Why the Effects of Colorism Are So Damaging

Skin color bias affects self-worth and personal relationships

Four diverse women holding each other's wrists in a circle.

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Colorism refers to a form of discrimination where people with lighter skin are regarded as superior to, and treated better than, dark skinned people. It is a serious social problem that can be seen throughout the world. Although the roots of colorism are difficult to trace exactly, in many cases, it is a direct offshoot of white supremacy.

The repercussions of colorism should be not underestimated. While many discussions focus on how it plays out interpersonally, like in romantic relationships, colorism also has severe consequences at a systemic level. Let's dive into different ways colorcism can manifest.

The Paper Bag Test

Perhaps one of the most infamous examples of colorism is the paper bag test that was used throughout Black communities in the United States. Basically, light skin became associated with a high social status. To keep their social clubs pure, light skinned Black people would hold up a paper bag to someone's skin. If you were darker then the paper bag, you were too dark to participate.

Colorism Leads To Longer Prison Sentences

Colorism dramatically shapes peoples' experiences with carceral institutions. In 2011, researchers from Villanova University in Philadelphia analyzed the prison sentences of 12,158 women who were incarcerated between 1995 and 2009. They found that those who were seen as lighter-skined received sentences that were, on average, 12 percent shorter than dark skinned women.

However, sentences aren't the only thing influenced by colorism — whether or not you even get arrested is also impacted by skin color. In 2018, a study by Ellis Monk, a Harvard sociology professor, found that, when accounting for differences like gender and education levels, Black people have a 36 percent chance of being jailed at some point in their lives. But if they were dark skinned, that chance jumped to almost 66 percent.

“Put bluntly, while being black (and poor) may already predispose one to have a higher probability of contact with the criminal justice system and harsher treatment…being perceived as blacker intensifies this contact further and may increase the harshness of one’s treatment by the [criminal justice system] as an institution,” Monk wrote in the study.

Colorism Bias Narrows Beauty Standards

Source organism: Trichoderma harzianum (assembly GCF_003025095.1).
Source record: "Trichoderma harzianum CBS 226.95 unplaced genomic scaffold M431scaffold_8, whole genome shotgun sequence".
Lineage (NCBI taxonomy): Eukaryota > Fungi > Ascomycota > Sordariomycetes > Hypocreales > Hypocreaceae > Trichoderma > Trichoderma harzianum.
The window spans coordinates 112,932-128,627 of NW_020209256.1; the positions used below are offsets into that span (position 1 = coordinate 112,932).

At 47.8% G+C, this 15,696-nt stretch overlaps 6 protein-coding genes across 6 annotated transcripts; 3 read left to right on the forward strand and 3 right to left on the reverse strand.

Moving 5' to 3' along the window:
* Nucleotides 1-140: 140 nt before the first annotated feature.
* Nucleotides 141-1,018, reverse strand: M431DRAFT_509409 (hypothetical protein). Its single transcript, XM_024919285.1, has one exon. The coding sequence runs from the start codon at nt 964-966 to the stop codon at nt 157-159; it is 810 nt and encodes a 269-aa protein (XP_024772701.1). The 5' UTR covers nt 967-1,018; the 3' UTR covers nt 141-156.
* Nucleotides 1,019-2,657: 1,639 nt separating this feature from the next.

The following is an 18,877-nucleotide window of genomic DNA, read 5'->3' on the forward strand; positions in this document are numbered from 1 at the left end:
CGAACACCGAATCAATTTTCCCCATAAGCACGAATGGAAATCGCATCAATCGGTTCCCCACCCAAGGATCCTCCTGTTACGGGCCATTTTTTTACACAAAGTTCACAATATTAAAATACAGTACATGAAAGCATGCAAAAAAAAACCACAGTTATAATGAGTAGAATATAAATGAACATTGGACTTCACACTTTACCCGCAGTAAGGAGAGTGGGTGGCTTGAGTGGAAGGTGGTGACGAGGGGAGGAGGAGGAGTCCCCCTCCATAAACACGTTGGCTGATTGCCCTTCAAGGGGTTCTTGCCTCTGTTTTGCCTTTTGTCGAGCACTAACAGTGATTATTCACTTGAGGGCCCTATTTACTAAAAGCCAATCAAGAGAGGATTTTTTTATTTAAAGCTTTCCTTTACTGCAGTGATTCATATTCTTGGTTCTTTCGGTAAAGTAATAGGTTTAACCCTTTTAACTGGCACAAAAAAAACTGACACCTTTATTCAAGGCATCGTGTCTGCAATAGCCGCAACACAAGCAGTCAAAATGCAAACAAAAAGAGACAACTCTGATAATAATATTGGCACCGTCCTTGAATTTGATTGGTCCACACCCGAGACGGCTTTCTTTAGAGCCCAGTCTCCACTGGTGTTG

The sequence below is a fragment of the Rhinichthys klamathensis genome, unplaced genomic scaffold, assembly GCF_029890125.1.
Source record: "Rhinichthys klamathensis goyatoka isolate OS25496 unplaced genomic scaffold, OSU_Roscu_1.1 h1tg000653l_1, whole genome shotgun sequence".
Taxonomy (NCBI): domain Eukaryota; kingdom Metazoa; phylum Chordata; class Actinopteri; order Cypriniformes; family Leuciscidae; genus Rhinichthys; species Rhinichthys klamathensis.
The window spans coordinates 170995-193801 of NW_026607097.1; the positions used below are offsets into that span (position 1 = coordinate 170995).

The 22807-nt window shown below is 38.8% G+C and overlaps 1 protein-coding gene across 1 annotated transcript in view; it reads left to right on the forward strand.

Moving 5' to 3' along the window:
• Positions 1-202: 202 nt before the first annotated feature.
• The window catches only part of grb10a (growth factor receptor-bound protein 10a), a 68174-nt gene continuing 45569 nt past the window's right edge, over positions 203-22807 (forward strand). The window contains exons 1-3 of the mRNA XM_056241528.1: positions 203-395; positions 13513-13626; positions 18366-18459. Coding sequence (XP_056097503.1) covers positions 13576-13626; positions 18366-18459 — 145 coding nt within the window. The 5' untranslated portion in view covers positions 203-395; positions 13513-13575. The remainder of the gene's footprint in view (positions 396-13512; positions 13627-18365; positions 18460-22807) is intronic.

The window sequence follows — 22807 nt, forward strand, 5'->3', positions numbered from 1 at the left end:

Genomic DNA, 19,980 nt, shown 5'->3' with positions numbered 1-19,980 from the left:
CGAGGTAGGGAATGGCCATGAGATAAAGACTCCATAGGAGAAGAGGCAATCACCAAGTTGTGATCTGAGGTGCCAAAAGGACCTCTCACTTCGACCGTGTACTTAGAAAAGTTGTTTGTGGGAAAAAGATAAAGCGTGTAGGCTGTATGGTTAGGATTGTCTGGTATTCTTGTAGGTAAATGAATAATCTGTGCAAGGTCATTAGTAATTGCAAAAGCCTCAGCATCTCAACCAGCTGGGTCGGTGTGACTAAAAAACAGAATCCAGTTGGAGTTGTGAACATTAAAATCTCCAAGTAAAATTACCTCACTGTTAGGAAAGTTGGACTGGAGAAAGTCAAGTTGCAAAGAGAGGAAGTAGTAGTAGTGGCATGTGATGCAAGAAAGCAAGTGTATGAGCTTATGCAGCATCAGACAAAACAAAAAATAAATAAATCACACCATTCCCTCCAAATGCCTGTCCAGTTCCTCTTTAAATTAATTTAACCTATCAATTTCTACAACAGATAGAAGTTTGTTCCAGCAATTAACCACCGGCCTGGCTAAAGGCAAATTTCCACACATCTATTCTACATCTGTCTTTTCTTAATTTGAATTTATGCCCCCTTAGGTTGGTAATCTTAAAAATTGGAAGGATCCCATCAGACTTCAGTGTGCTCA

Colorism has long been linked to restrictive beauty standards. Those who embrace colorism not only tend to value lighter-skinned people over their darker-skinned counterparts but also view the former as more intelligent, noble, and attractive than dark skinned people.

Actresses Lupita Nyong’o, Gabrielle Union, and Keke Palmer have all spoken about how they desired lighter skin growing up because they thought darker skin made them unattractive. This is especially telling given that all of these actresses are widely considered to be good-looking, and Lupita Nyong’o earned the title of People magazine’s Most Beautiful in 2014. Rather than acknowledging that beauty can be found in people of all skin tones, colorism narrows beauty standards by deeming only light skinned people as beautiful and everyone else as less than.

The Link Between Colorism, Racism, and Classism

While colorism is often thought of as a problem that exclusively afflicts communities of color, that's not the case. Europeans have prized fair skin and flaxen hair for centuries, and blonde hair and blue eyes remain status symbols for some people. When the conquistadors first traveled to the Americas in the 15th century, they judged the Indigenous peoples they saw on their skin color. Europeans would make similar judgments about the Africans they enslaved. Over time, people of color began to internalize these messages about their complexions. Light skin was deemed superior, and dark skin, inferior. In Asia, though, fair skin is said to be a symbol of wealth and dark skin, a symbol of poverty, as peasants who toiled in the fields all day typically had the darkest skin.

Why Skin Color Discrimination May Foster Self-Hatred

If a child is born with dark skin and learns that dark skin is not valued by their peers, community, or society, they may develop feelings of shame. This is especially true if the child is unaware of colorism’s historical roots and lacks friends and family members who shun skin color bias. Without an understanding of racism and classism, it’s difficult for a child to understand that no one’s skin color is innately good or bad.

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Nittle, Nadra Kareem. "Why the Effects of Colorism Are So Damaging." ThoughtCo, Mar. 21, 2021, thoughtco.com/the-effects-of-colorism-2834962. Nittle, Nadra Kareem. (2021, March 21). Why the Effects of Colorism Are So Damaging. Retrieved from https://www.thoughtco.com/the-effects-of-colorism-2834962 Nittle, Nadra Kareem. "Why the Effects of Colorism Are So Damaging." ThoughtCo. https://www.thoughtco.com/the-effects-of-colorism-2834962 (accessed October 20, 2021).